Monday, August 28, 2006

Debt and Danger

IT'S BEEN more years than I care to remember since I left school and started my university career.

I remember my first day very well. I packed up my newly purchased kettle and hairdryer, threw them in the back of my parents' car and we set off for Jordanstown where I moved into the small, freezing cold cell that would become my home for the next nine months.
My surroundings at the Halls of Residence where far from luxurious, but I suppose I was lucky in that they were clean and cheap enough for me to be able to afford to pay for them with my meagre student grant.
Yes, I was one of the lucky ones who still got a grant. If I remember properly it wasn't an awful lot, but it covered the rent and books and left a few quid over to buy essentials like food and West Coast Coolers in the Students' Union (I was never a trendy drinker- while my cohorts sipped beer or cider I was the nerd in the corner with the fruit flavoured drink).
I got a couple of Student Loans out in my time- small amounts I used to fund end of term trips to visit my sister in London but I didn't leave university shackled with enormous debts.
I'm not showing off about that because I have no doubt that if I was just starting out I would be facing thousands of pounds in debt all in the name of gaining an education.
I read on the BBC website yesterday that students packing up and heading off to the likes Magee, Coleraine, Queens or Jordanstown can realistically expect to end up more than £22,000 in debt at the end of your average three year course. And if the people doing the sums are right, your average student may not even have had a single West Coast Cooler to show for it.
Fees for entry to most university courses are £3,000 per year, add to that the cost of living at what will still be a subsistence level and you don't need to be a mathematical genius to work out that the graduates of 2009 will be starting work knowing that a large portion of their pitiful graduate wages will be going directly back to the Student Loans Company.
I have to say that in the same position I would be questioning whether or not a university education was worth the inevitable financial burden.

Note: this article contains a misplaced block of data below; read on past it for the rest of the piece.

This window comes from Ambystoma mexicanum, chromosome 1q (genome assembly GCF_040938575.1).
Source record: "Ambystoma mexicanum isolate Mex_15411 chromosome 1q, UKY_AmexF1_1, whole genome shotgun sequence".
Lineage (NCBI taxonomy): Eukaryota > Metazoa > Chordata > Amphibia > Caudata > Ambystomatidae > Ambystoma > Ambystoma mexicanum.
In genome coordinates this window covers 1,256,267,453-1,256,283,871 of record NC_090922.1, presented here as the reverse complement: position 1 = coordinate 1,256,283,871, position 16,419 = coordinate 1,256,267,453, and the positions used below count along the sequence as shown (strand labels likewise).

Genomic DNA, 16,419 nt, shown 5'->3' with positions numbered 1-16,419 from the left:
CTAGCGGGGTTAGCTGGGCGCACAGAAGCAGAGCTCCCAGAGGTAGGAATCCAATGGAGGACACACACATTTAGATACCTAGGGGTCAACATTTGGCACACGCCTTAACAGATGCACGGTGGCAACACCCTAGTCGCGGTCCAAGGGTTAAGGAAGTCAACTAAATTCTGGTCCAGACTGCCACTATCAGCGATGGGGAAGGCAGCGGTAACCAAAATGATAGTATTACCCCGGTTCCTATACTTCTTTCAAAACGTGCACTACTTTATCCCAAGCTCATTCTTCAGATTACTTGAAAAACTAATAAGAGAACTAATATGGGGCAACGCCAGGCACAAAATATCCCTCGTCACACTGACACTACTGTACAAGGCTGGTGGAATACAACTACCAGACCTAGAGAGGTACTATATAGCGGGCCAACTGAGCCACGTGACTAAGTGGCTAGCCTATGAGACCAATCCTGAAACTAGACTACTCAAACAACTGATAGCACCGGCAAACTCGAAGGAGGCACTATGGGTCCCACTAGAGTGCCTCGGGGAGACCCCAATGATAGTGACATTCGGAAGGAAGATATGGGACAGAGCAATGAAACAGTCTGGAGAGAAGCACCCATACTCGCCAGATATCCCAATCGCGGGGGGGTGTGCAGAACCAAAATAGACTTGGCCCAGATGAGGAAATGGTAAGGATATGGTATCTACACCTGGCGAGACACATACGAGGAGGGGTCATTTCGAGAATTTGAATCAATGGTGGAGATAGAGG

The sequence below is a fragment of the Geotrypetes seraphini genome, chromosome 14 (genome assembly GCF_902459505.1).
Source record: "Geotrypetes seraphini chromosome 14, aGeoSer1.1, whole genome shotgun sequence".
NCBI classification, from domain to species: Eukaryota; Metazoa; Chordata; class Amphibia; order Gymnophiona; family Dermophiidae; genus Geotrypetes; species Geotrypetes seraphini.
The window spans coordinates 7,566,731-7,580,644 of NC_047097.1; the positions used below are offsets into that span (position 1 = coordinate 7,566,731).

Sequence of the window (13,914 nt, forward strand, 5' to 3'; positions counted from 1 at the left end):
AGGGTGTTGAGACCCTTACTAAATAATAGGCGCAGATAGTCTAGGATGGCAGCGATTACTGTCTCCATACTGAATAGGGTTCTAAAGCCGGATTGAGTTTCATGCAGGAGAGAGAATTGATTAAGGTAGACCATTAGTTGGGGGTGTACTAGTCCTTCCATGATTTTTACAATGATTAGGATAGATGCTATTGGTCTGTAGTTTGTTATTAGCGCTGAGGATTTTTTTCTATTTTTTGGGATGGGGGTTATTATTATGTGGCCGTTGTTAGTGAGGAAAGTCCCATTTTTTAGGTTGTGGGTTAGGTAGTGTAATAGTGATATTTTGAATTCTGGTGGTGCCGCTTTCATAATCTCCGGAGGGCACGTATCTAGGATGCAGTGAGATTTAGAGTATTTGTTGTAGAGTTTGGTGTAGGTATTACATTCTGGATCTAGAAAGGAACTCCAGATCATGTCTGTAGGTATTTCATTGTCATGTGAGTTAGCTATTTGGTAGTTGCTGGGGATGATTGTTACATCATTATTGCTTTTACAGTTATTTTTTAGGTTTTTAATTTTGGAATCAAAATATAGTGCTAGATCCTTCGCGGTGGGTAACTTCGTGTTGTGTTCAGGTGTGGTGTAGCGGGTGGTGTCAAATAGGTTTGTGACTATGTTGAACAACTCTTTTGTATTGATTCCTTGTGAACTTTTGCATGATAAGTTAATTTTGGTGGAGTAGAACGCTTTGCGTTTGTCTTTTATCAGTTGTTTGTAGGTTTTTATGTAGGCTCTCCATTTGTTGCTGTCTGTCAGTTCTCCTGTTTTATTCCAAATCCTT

Being out the other side I know how enjoyable it can be. My three years at Jordanstown where not only years in which I learned bucketloads about ethics, philosophy and- weirdly- what the lyrics to 'American Pie' really meant, but I also had a genuinely enjoyable time outside of the classroom.
Everyone should have the chance- if they want it- to sink a few drinks (cool or not) in the Students' Union. We should all have the chance to live in substandard accommodation with poor heating to 'toughen us up' and everyone should spend at least one night in said house with 20 other students drinking to the wee hours and using a space hopper up and down the street.
We should all have the right to fight with another student for the last edition of that much coveted text book in the library and we should all have the chance to sit nursing a fry in the cafeteria on the morning after the night before.

Letting loose
Having settled down all too soon into adult life I can look back on my uni years and realise they were the nearest I ever got to be being wild and letting loose. I studied hard and played harder and I can honestly look back on those years (with the exception of the freezing cold of our house which was decorated primarily in brown and my finals) with fondness. They really were among the best of my life.
A university education is about much more than book-learning and getting good grades. Of course that is a major part of it and the ultimate reason for going, but your three years should be about finding yourself, becoming an adult and- if we are being honest here- having a degree (geddit?) of fun before you settle down to the nine to five of the rest of your working life. (Even saying that depresses me).
Students should not have worry about the debts they will face or work their fingers to the bone in menial jobs to try and prevent them accumulating in the first place. Time spent mopping floors in McDonalds should be spent studying, relaxing and enjoying life.
Without starting to sound too much like a new age leftie here, an education should be a right and not a privilege and I think it is a damned disgrace that people are starting out in their working lives with a massive debt hanging over their head.
I dread to think what it might all cost by the time my wee man (just two-and-a half and so obviously a child prodigy already) reaches university age. I have friends who are already saving huge amounts to ensure they have enough in the pot to put their toddlers and babies through college.
Not everyone can afford to have that much forward planning however and I think we will have a generation of young people who miss out on education simply due to the prohibitive expense.
It's about time those in power re-examined their priorities and stopped making a good education simply available to the wealthy.

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